TRIBUTES have been paid to Danus Skene, the SNP candidate who challenged Alistair Carmichael in Shetland in last year’s General Election, after his death at the age of 72.

First Minister Nicola Sturgeon tweeted: “Sad to hear Danus Skene has passed away. @theSNP have lost one of our finest. My thoughts with his family and friends.”

Her husband, the SNP chairman Peter Murrell, said: “A gentleman and a scholar. He’ll be sorely missed.” And Environment Secretary

Roseanna Cunningham added: “Sad to hear of Danus Skene’s death. He fought the good fight for a long time.”

Skene died early yesterday morning in London after undergoing surgery.

Carmichael said his death was sad news and a loss “across the political spectrum”.

The Liberal Democrat MP said: “I know that Danus had not kept good health for some time, but when I spoke to him last month he appeared to be on the mend and was clearly enjoying time with his family who were then in Shetland.

“He was a very intelligent man who was passionate about his politics, but was always reasoned in his argument.

“He will be missed by his many friends across the political spectrum and throughout Scotland and also in Africa where he had a long-standing and very practical commitment.”

Skene also fought the Scottish Parliament election earlier this year while recovering from heart surgery, but lost to sitting MSP Tavish Scott, who added: “I am sad to hear that Danus Skene has passed away and would express my condolences to his family, friends and party colleagues here in Shetland.”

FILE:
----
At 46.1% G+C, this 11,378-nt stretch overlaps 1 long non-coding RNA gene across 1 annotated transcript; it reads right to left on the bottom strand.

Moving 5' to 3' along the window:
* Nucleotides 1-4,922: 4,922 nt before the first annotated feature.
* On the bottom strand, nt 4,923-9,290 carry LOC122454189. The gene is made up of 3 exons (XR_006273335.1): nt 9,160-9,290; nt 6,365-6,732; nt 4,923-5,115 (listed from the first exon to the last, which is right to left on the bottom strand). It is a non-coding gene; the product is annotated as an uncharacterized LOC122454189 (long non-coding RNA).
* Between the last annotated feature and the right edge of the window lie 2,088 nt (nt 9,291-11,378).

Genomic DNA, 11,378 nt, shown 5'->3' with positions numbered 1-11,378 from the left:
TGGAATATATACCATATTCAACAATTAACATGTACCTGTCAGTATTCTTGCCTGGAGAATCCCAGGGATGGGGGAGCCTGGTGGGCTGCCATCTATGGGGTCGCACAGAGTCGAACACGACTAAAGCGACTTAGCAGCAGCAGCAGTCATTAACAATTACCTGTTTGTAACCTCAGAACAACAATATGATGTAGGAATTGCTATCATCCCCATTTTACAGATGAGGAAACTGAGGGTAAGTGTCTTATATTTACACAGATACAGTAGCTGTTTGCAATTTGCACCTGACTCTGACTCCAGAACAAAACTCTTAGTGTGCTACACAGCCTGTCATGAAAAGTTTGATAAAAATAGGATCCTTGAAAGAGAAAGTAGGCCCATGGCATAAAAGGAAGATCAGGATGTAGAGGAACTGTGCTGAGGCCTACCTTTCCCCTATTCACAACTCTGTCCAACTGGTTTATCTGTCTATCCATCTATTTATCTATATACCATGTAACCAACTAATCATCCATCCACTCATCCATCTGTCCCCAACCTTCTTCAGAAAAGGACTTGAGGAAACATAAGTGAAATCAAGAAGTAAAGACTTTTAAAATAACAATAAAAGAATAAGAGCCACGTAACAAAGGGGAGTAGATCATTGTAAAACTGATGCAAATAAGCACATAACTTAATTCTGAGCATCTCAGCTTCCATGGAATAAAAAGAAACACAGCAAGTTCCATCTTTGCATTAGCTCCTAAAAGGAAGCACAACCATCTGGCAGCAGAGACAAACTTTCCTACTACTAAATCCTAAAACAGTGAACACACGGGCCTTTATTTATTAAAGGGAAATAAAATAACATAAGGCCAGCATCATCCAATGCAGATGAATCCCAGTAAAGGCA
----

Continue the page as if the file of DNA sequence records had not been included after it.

Robbie McGregor, Skene’s local party convener, said he had lost a good friend, and the SNP had lost a “loyal and able servant”.

“I won’t forget that he showed tremendous character in fighting the election following his recent illness. He was just a lovely guy,” he said. “I’m certainly going to miss his humour, and I’m sure Shetland will miss the contribution he made to island life, and we in the SNP will miss the contribution he made to Scottish independence.”

Reflecting on Skene’s health difficulties during the Holyrood campaign, he added: “Danus thought he had let us down in some way, and that in some way he wasn’t able to fight it properly – but that was far from the case.

“His standards were so high. He was concerned he couldn’t spend every hour of every day knocking on doors, so that left him quite frustrated. But I had no issues with the campaign he fought.

“I am deeply sorry that I and the SNP have lost a good friend and servant. Our thoughts at this time are with his family to whom we extend our deepest sympathy.”

Gerry McGarvey, Skene’s Labour opponent in last year’s poll, said: “He was truly a gentleman and a scholar, and his death marks the passing of a particular kind of politician and politics.”

Skene, who was born in Dundee, was a teacher of history and modern studies before becoming an education official with Tayside Regional Council. He worked abroad in Israel and Kenya, and then served on the board of the Scottish Qualifications Authority.

In last year’s election, Skene slashed Carmichael’s majority from 9,928 to 817 votes, and in the Holyrood poll he took 23.1 per cent of the vote, coming second to Scott.